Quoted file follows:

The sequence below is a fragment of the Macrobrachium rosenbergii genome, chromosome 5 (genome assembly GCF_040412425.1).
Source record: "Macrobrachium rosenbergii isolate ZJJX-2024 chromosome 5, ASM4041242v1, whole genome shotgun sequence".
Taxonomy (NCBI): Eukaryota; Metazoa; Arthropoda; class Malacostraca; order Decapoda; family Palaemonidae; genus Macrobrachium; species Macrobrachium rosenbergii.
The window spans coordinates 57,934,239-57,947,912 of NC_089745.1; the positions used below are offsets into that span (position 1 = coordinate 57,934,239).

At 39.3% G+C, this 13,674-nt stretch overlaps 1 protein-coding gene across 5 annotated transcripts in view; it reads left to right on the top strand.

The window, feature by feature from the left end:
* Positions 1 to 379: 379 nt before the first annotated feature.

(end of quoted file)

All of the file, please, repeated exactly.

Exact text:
The sequence below is a fragment of the Macrobrachium rosenbergii genome, chromosome 5 (genome assembly GCF_040412425.1).
Source record: "Macrobrachium rosenbergii isolate ZJJX-2024 chromosome 5, ASM4041242v1, whole genome shotgun sequence".
Taxonomy (NCBI): Eukaryota; Metazoa; Arthropoda; class Malacostraca; order Decapoda; family Palaemonidae; genus Macrobrachium; species Macrobrachium rosenbergii.
The window spans coordinates 57,934,239-57,947,912 of NC_089745.1; the positions used below are offsets into that span (position 1 = coordinate 57,934,239).

At 39.3% G+C, this 13,674-nt stretch overlaps 1 protein-coding gene across 5 annotated transcripts in view; it reads left to right on the top strand.

The window, feature by feature from the left end:
* Positions 1 to 379: 379 nt before the first annotated feature.